by Greg Page
Executive Director, Cargill
All of us at Cargill are looking forward to the insights the Food Chain Reaction exercise will provide into how governments, institutions and private sector interests can best collaborate to address future stresses on the global food system. As a company that has been at work in this complex, interconnected system for 150 years, we have seen that certain cornerstone principles are instrumental to food security and further improving access to safe, nutritious and affordable food for all the world’s people. These cornerstone principles include: appreciating the importance of price, honoring comparative advantage, harnessing the power of emulation and embracing sound science.
With respect to food, price increases are nearly always cast as villains – as harbingers of inflation or signs of unfair manipulation. That is a mischaracterization. In our global food system, we need to appreciate the power of prices to signal farmers what and how much to produce. In 2012, in the face of a severe drought in the U.S. Midwest, rising prices for corn and soybeans motivated farmers from South America to Central Europe to increase production. Their response to price signals mitigated the impact on global food production of the Midwest drought. Global cereal grain production fell less than 3 percent from the prior year’s record harvest.
Demographics dictate that our global food system must also increasingly honor the principle of comparative advantage. Global population is generally growing faster in parts of the world less well endowed with climates and soils conducive to agricultural production. To feed a world on its way to 9 billion more urban and more prosperous people, and to do so in the most economically sound and environmentally sustainable way, we need agriculture and trade policies that encourage farmers to cultivate the crops best suited for their growing conditions and to trade the surpluses. China has shown us the way here, making a smart-for-the-globe decision to exploit its comparative advantage in growing starches such as wheat, rice and corn and meeting its needs for soy through imports from Latin America and the U.S.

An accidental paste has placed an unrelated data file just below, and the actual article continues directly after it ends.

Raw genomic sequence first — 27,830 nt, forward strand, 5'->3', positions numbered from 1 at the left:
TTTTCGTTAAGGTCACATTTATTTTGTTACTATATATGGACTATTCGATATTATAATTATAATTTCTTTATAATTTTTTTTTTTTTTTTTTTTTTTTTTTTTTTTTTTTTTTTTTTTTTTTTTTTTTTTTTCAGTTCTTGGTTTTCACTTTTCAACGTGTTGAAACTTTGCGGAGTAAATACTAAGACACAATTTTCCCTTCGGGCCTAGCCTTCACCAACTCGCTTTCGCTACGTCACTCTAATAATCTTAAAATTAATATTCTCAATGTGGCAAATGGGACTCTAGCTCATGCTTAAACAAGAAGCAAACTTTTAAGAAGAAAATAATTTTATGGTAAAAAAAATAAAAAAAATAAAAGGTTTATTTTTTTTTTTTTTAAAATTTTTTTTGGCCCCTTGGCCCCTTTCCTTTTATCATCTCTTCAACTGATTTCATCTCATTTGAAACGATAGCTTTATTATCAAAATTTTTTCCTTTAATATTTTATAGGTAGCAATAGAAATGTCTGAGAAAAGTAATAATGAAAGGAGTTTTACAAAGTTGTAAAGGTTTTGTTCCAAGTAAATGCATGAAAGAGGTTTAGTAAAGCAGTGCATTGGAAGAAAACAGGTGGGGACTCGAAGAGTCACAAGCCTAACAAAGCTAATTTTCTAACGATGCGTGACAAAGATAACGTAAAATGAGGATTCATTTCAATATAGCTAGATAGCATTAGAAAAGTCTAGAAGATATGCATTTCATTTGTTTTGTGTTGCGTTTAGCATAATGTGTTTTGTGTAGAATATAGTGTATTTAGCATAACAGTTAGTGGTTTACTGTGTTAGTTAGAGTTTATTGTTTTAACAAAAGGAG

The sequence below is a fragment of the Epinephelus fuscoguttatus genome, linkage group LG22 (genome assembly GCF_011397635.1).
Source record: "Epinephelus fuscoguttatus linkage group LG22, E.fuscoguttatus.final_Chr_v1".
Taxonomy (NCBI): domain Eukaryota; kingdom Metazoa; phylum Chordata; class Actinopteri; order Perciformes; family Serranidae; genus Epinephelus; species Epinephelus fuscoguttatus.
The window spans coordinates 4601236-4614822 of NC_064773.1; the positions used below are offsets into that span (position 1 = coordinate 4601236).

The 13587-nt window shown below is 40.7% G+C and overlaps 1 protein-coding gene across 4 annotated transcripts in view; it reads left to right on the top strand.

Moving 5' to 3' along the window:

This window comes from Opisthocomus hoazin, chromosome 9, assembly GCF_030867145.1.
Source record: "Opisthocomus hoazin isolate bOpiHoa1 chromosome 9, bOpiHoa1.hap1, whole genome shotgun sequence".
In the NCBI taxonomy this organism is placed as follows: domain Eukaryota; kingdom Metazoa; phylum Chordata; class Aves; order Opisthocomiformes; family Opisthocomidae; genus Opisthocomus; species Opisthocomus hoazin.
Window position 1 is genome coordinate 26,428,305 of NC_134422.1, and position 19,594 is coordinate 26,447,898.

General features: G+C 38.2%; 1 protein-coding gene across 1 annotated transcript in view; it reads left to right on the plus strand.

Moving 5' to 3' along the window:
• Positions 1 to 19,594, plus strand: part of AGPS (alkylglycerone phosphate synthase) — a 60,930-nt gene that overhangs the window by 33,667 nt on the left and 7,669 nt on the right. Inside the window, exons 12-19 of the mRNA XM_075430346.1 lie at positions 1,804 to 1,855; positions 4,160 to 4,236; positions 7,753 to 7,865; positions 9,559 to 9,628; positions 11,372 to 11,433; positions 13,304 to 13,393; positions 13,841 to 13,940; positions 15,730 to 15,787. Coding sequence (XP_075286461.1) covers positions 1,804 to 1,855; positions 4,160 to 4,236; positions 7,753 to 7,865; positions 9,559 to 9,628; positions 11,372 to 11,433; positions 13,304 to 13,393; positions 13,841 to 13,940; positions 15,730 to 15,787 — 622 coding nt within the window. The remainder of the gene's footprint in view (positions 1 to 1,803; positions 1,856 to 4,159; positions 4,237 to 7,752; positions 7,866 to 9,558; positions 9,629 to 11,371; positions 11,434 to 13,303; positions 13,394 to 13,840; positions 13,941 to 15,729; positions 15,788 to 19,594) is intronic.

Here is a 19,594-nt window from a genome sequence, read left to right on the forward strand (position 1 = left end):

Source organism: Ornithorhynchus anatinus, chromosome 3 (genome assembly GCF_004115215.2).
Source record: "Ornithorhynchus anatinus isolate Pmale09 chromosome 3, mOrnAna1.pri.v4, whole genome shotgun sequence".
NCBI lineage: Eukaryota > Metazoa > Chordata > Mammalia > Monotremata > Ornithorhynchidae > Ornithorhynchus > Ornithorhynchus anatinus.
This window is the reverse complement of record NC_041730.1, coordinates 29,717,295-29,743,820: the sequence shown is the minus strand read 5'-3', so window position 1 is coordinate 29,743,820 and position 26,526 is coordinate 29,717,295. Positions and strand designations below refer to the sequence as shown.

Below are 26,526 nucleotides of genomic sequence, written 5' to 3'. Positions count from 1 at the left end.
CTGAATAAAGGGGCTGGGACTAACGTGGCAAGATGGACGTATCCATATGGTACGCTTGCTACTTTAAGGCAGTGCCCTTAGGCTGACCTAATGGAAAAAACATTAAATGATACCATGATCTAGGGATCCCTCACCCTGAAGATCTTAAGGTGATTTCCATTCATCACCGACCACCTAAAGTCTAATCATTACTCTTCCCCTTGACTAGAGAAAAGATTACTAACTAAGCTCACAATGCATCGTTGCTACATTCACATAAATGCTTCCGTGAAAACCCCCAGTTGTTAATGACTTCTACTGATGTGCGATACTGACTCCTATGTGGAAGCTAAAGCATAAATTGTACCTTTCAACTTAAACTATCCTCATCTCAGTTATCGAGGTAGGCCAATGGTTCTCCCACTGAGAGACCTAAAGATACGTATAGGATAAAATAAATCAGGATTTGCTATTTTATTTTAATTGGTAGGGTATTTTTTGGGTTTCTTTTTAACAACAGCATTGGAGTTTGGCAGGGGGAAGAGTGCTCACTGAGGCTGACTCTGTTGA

The power of emulation also will help keep us on a path to a more food-secure world. Many of the productivity gains we have seen in agriculture over the past 50 years resulted from “fast followers” emulating practices first tried and proven by innovators and early adopters. Economic incentives, some born out of environmental and resource constraints, will spark experimentation with new practices to conserve water, preserve soil, reduce chemical use, improve yields and more. Food security will benefit from the rapid propagation of proven practices.
The power of emulation is highly dependent on a fourth cornerstone principle for creating a more food-secure world: embracing sound science and winning social permission to employ it in in our food. We can feed the world without using genetically modified seeds — but if we care about conserving water, preserving soil and reducing agriculture’s hydrocarbon footprint, we should weigh the consequences of foregoing proven means to protect and improve yields. Science and technology also are critical to improving food safety, reducing waste, fortifying foods and increasing global agricultural resilience, but these gains cannot be realized in the absence of consumer acceptance and trust. Among consumers and those who influence them, we need to improve understanding and appreciation for the role of sound science, environmentally and nutritionally, in the food on our plates and in our global food system.
A food system built on these cornerstone principles has moved the world further from famine than it has ever been, but new challenges are emerging as diets and demographics change, and we confront a changing climate and its impact on food production. To ensure adequate, safe and affordable nutrition for all, we best be mindful of these principles and their implications for trust, transparency and collaboration among all stakeholders in our global food system.